Mesozoa are small vermiform (form of a worm) animals formed by a few cells (among 20 and 30 cells, depending on the species) arranged in two layers that are not equivalent to the layers of metazoans. All mesozoans live as parasites of marine invertebrates and their cycle of life is very complex and insufficiently known. Its locomotion is carried out by cilia. Some time ago, mesozoa were considered as a link between protozoan and metazoan, because they do not possess true tissues and their structure is very simple.

The Phylum includes two classes:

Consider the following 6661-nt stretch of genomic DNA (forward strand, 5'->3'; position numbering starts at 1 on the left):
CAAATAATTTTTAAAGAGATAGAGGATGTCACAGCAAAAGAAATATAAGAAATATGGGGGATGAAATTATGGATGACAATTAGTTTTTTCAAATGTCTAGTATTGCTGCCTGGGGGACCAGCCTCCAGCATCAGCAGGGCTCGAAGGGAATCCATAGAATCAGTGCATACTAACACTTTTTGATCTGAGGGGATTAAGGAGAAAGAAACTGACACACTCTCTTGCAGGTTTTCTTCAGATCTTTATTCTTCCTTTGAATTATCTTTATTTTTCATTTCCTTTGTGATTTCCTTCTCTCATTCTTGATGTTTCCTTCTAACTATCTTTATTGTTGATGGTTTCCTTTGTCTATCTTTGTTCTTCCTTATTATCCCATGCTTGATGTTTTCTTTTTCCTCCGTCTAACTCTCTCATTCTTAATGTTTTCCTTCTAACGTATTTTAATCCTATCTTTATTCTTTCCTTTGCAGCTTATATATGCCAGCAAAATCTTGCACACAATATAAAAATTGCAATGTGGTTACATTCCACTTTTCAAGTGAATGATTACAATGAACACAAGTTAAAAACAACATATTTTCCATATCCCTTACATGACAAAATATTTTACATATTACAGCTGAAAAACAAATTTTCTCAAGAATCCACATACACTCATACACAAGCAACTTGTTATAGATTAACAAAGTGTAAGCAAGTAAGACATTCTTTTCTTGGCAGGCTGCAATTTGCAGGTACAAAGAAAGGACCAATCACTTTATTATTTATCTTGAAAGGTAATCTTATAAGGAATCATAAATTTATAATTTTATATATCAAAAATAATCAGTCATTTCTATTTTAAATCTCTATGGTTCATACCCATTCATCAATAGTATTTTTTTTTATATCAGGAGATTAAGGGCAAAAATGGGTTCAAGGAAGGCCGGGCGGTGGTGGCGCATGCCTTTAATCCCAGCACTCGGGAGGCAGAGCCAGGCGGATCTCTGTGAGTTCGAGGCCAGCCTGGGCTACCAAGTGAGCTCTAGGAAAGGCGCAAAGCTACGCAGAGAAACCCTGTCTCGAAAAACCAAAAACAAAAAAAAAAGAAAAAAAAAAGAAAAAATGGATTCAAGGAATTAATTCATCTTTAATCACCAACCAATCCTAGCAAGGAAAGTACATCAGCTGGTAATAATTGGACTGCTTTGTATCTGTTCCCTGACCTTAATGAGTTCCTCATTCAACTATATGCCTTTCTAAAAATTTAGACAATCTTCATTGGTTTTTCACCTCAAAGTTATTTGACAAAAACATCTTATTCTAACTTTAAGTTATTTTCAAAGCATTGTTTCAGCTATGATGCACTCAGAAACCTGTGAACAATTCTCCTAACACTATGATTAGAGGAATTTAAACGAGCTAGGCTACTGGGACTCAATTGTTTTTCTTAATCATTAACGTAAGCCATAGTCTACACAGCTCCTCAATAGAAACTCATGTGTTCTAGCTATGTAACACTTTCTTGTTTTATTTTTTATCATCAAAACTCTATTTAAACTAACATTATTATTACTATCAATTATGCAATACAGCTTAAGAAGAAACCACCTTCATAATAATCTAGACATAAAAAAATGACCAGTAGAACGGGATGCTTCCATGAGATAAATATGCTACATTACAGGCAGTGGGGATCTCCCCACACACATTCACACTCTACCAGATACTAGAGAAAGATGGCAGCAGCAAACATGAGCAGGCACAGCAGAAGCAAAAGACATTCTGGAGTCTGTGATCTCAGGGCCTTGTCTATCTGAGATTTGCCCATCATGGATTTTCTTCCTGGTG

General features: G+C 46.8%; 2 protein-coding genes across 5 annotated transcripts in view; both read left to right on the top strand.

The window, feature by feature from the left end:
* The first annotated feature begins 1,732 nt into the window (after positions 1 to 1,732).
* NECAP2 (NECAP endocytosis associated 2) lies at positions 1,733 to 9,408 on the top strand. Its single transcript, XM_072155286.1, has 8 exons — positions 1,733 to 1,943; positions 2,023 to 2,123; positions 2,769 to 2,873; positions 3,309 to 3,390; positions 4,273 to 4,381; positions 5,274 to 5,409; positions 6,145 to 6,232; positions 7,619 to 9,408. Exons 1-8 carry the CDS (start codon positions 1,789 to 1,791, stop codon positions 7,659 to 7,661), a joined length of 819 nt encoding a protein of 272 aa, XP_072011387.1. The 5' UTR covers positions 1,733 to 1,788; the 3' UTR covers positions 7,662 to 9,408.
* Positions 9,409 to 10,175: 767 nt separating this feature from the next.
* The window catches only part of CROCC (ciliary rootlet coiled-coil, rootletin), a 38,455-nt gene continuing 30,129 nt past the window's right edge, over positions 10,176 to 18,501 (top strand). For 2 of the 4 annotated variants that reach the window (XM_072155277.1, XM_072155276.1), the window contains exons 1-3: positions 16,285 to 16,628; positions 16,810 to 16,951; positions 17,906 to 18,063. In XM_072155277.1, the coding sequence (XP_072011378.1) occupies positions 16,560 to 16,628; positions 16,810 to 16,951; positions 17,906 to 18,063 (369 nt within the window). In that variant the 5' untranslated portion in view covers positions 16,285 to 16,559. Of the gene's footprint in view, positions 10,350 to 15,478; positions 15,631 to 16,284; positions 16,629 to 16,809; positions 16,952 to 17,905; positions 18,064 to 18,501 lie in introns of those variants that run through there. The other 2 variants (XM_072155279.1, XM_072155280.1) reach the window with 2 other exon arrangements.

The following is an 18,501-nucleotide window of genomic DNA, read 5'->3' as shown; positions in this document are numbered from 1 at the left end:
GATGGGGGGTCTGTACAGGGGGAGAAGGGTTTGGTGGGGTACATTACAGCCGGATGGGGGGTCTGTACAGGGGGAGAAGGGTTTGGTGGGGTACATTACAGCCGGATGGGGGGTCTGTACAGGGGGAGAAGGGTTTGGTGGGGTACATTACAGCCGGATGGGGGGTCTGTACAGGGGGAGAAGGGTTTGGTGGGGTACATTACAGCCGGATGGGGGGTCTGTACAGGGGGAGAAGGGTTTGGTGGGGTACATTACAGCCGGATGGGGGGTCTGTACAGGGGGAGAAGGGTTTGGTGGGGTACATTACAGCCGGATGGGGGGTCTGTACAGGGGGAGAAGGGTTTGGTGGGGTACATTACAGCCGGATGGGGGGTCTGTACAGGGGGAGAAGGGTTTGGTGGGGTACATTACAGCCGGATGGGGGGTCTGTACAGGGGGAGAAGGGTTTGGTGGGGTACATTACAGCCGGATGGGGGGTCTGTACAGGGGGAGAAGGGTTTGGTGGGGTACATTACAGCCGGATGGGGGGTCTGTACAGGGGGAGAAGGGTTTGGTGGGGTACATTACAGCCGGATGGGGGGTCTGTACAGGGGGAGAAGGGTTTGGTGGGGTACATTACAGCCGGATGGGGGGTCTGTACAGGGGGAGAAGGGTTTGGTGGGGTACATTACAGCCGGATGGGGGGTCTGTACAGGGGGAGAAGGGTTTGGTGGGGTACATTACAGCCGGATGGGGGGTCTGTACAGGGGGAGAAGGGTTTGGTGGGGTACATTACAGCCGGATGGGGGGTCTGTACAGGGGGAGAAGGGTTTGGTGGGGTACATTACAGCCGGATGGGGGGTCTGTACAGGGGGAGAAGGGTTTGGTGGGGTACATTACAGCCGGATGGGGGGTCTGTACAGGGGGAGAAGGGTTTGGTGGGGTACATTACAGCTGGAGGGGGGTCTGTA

• Class Rhombozoa- Parasites of the renal bags of cephalopods, like octopi, sepias and squids. Two orders:

Order Dicyemida
Order Heterocyemida

  • Class Orthonectida- Parasites of Ophiuroidea, bivalve mollusks, polychaeta and nemertean. They are formed by a layer of ciliated cells that contains a mass of gametes.  Example of this class: Rhopalura ophiocomae

Most of biologists are in agreement that these minuscule animals are primitive or simplified Platyhelminthes, although some biologists consider that mesozoans are a phase in the course of the evolution from protozoan to metazoan. Some zoologists claim that mesozoans are descendants of ciliated protozoan.

As you can see, these tiny animals are a big case... he, he, he...  Personally, I consider they are simplified Platyhelminthes; precisely, because of their parasitic way of life.

By Nasif Nahle, Biologist

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